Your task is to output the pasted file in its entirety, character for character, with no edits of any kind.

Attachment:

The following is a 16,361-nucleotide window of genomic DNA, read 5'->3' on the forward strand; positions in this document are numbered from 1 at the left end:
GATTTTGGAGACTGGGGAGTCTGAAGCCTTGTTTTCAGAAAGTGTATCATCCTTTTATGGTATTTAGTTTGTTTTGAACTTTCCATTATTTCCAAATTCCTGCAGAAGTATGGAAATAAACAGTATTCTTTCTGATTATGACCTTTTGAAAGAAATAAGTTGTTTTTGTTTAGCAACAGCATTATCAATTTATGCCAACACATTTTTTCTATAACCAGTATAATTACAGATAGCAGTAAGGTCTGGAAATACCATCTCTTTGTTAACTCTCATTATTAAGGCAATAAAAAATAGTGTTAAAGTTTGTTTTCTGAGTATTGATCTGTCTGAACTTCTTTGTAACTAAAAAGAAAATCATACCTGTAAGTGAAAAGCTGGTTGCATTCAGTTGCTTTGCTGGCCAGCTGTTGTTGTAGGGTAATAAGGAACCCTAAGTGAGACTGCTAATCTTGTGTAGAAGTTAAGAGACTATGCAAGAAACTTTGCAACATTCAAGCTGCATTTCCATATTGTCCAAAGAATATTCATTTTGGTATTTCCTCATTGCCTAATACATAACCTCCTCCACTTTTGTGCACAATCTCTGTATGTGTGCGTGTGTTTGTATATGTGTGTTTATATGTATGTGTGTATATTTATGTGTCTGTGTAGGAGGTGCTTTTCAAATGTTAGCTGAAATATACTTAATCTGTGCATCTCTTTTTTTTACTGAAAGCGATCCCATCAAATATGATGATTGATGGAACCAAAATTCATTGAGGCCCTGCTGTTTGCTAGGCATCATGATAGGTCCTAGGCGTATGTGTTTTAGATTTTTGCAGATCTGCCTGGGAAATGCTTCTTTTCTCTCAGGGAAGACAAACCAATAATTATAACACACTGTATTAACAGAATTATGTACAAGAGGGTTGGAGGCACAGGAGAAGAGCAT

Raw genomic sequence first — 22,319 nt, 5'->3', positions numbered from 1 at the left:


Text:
The following is a 16,361-nucleotide window of genomic DNA, read 5'->3' on the forward strand; positions in this document are numbered from 1 at the left end:
GATTTTGGAGACTGGGGAGTCTGAAGCCTTGTTTTCAGAAAGTGTATCATCCTTTTATGGTATTTAGTTTGTTTTGAACTTTCCATTATTTCCAAATTCCTGCAGAAGTATGGAAATAAACAGTATTCTTTCTGATTATGACCTTTTGAAAGAAATAAGTTGTTTTTGTTTAGCAACAGCATTATCAATTTATGCCAACACATTTTTTCTATAACCAGTATAATTACAGATAGCAGTAAGGTCTGGAAATACCATCTCTTTGTTAACTCTCATTATTAAGGCAATAAAAAATAGTGTTAAAGTTTGTTTTCTGAGTATTGATCTGTCTGAACTTCTTTGTAACTAAAAAGAAAATCATACCTGTAAGTGAAAAGCTGGTTGCATTCAGTTGCTTTGCTGGCCAGCTGTTGTTGTAGGGTAATAAGGAACCCTAAGTGAGACTGCTAATCTTGTGTAGAAGTTAAGAGACTATGCAAGAAACTTTGCAACATTCAAGCTGCATTTCCATATTGTCCAAAGAATATTCATTTTGGTATTTCCTCATTGCCTAATACATAACCTCCTCCACTTTTGTGCACAATCTCTGTATGTGTGCGTGTGTTTGTATATGTGTGTTTATATGTATGTGTGTATATTTATGTGTCTGTGTAGGAGGTGCTTTTCAAATGTTAGCTGAAATATACTTAATCTGTGCATCTCTTTTTTTTACTGAAAGCGATCCCATCAAATATGATGATTGATGGAACCAAAATTCATTGAGGCCCTGCTGTTTGCTAGGCATCATGATAGGTCCTAGGCGTATGTGTTTTAGATTTTTGCAGATCTGCCTGGGAAATGCTTCTTTTCTCTCAGGGAAGACAAACCAATAATTATAACACACTGTATTAACAGAATTATGTACAAGAGGGTTGGAGGCACAGGAGAAGAGCAT

Raw genomic sequence first — 22,319 nt, 5'->3', positions numbered from 1 at the left: